Daily Tax Report: State provides authoritative coverage of state and local tax developments across the 50 U.S. states and the District of Columbia, tracking legislative and regulatory updates,...
By Ryan Prete
Americans are expected to gamble $4.6 billion on Sunday’s Super Bowl LII, which a gaming association is using in the latest call for the U.S. Supreme Court to strike down a 26-year old ban on sports betting.
“The ban on sports betting has been a tremendous failure,” Geoff Freeman, president and CEO of the American Gaming Association, told Bloomberg Tax.
The case at issue is Murphy v. NCAA—New Jersey’s attempt to repeal part of its state ban on sports betting in an effort to revive the struggling Atlantic City region. The high court agreed to review the case after a lower court ruled that the partial repeal violated the federal Professional and Amateur Sports Protection Act of 1992 (PASPA), which prohibits states from “authorizing” gambling related to professional and amateur sports leagues.
“The Supreme Court took an important step by taking up the issue,” Freeman said Jan. 30 during a call discussing the association’s report on Super Bowl wagering. “But until PASPA is found unconstitutional, or Congress repeals it, it will continue to flourish.”
According to a May 2017 Oxford Economics report, an estimated $107 billion was illegally wagered in 2015.
In Jan. 24 written testimony before the New York Senate, Dan Spillane, senior vice president and assistant general counsel for league governance and policy at the National Basketball Association, announced the league’s support for efforts to end PASPA, but asked that operators “pay each league 1% of the total amount bet on its games.”
Freeman said such a request would both hurt the integrity of the NBA and dwarf any revenue returned to states.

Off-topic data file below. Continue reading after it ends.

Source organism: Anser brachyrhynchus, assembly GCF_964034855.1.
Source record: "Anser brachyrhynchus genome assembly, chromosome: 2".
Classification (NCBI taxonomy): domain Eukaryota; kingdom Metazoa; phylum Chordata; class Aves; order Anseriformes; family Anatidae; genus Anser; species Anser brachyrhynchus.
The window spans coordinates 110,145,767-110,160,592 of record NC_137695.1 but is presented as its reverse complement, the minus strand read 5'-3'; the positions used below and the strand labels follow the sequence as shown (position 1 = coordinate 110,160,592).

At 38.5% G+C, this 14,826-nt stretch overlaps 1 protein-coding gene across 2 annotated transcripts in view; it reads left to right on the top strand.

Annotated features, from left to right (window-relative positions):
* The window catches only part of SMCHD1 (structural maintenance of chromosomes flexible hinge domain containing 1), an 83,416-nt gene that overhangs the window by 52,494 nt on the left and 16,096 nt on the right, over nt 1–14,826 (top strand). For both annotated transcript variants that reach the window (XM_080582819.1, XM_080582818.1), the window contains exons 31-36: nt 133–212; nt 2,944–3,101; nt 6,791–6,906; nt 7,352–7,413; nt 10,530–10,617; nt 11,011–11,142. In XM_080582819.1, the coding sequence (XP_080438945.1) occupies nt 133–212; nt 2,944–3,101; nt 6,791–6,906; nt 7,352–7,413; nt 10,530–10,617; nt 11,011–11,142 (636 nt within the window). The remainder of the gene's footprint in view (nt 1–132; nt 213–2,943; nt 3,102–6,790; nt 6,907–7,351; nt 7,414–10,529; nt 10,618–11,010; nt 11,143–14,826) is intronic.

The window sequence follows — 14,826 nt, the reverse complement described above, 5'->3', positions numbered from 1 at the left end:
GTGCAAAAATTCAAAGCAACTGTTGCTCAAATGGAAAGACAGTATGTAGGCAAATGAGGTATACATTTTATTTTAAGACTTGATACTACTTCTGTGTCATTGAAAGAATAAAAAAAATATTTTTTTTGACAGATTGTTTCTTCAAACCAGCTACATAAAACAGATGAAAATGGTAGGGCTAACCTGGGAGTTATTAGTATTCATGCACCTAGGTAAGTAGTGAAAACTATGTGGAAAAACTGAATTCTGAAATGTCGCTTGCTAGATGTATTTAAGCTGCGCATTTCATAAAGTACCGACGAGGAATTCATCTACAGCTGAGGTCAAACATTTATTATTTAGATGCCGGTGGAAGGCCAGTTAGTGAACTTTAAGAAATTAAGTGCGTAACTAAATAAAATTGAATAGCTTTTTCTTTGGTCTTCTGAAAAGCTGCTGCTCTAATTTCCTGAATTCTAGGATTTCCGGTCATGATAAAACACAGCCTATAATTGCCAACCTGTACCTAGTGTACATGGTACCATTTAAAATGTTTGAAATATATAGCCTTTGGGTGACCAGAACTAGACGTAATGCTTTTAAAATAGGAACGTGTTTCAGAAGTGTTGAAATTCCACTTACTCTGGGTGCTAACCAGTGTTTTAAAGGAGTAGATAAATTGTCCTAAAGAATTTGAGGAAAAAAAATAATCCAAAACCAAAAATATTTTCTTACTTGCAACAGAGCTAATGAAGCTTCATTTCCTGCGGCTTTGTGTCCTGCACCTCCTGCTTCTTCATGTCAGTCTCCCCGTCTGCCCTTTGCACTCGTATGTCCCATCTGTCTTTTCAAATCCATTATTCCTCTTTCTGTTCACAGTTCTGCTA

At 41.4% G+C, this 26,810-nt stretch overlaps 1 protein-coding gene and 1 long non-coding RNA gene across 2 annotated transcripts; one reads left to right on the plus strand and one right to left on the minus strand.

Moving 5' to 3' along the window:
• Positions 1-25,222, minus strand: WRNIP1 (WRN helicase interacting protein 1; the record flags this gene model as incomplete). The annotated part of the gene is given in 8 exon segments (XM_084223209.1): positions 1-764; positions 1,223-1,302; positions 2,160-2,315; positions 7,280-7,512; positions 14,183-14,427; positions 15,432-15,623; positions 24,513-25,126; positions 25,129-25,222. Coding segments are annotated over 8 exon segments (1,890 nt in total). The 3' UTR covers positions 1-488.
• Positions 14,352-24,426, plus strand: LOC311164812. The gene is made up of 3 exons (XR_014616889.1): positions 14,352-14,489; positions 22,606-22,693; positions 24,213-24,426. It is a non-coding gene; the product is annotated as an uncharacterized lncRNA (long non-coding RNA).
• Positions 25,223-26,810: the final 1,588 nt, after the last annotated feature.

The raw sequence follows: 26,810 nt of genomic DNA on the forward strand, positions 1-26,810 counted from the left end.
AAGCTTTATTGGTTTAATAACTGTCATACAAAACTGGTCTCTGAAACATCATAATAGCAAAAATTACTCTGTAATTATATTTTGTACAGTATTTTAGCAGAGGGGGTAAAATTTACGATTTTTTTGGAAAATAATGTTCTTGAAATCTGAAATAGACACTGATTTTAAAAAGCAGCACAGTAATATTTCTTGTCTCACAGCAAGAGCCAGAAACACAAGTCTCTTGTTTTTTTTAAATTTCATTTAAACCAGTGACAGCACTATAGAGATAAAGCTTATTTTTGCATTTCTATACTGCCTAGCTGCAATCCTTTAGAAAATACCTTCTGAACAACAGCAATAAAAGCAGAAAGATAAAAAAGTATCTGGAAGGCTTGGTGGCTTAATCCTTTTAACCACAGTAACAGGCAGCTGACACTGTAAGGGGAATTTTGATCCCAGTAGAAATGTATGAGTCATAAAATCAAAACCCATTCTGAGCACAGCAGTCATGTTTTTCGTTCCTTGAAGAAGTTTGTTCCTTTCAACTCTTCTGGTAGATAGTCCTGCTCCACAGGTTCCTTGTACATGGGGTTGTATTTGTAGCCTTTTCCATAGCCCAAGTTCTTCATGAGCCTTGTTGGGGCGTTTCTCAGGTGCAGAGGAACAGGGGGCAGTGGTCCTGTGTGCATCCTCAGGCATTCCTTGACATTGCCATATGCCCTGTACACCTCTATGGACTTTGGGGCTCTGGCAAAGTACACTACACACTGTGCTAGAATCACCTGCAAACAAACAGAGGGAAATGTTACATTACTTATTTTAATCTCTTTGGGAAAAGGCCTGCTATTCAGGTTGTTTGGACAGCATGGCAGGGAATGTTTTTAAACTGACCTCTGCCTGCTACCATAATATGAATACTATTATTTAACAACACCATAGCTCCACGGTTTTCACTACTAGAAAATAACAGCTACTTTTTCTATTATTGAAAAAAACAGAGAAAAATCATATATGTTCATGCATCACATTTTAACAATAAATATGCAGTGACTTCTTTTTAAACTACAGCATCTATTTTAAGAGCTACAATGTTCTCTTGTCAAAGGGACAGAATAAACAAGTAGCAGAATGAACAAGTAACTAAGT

Bloomberg Tax analyzed the breakdown of revenue for a $100 sports bet wager if states granted the NBA’s request, based on Nevada’s 6.75 percent state tax on gross gaming revenue—the only current state with legalized sports betting:
Because the bettor keeps 95 percent of the bet placed, leaving only 5 percent for revenue division, the NBA’s one dollar fee would equate to 20 percent of the available profit for regulators.
Currently, there are almost 30 pending pieces of legislation in 15 states concerning sports betting regulation, according to MultiState Associates.
Indiana—one of the most recent states to introduce legislation—is the first to include an “integrity fee” which would set aside 1 percent of each wager for the sports league at play. The bill includes a 9.25 percent tax on betting revenue.
West Virginia introduced legislation on Jan. 29 that would tax legalize sports betting via the state lottery, the bill includes a ten percent tax on gross gaming revenue.
While more states ready frameworks for if the high court reverses PASPA, most will still wait for the high court’s decision, said Ethan Wilson, policy director of commerce and financial service at the National Conference of State Legislatures.
“States that want to legalize and regulate sports betting are being proactive,” Wilson told Bloomberg Tax. “However, despite the significant flurry of recent legislative activity on sports betting, many states will work on this issue after the Court hands down its ruling. This issue will continue to be important in state capitols around the country for some time to come.”
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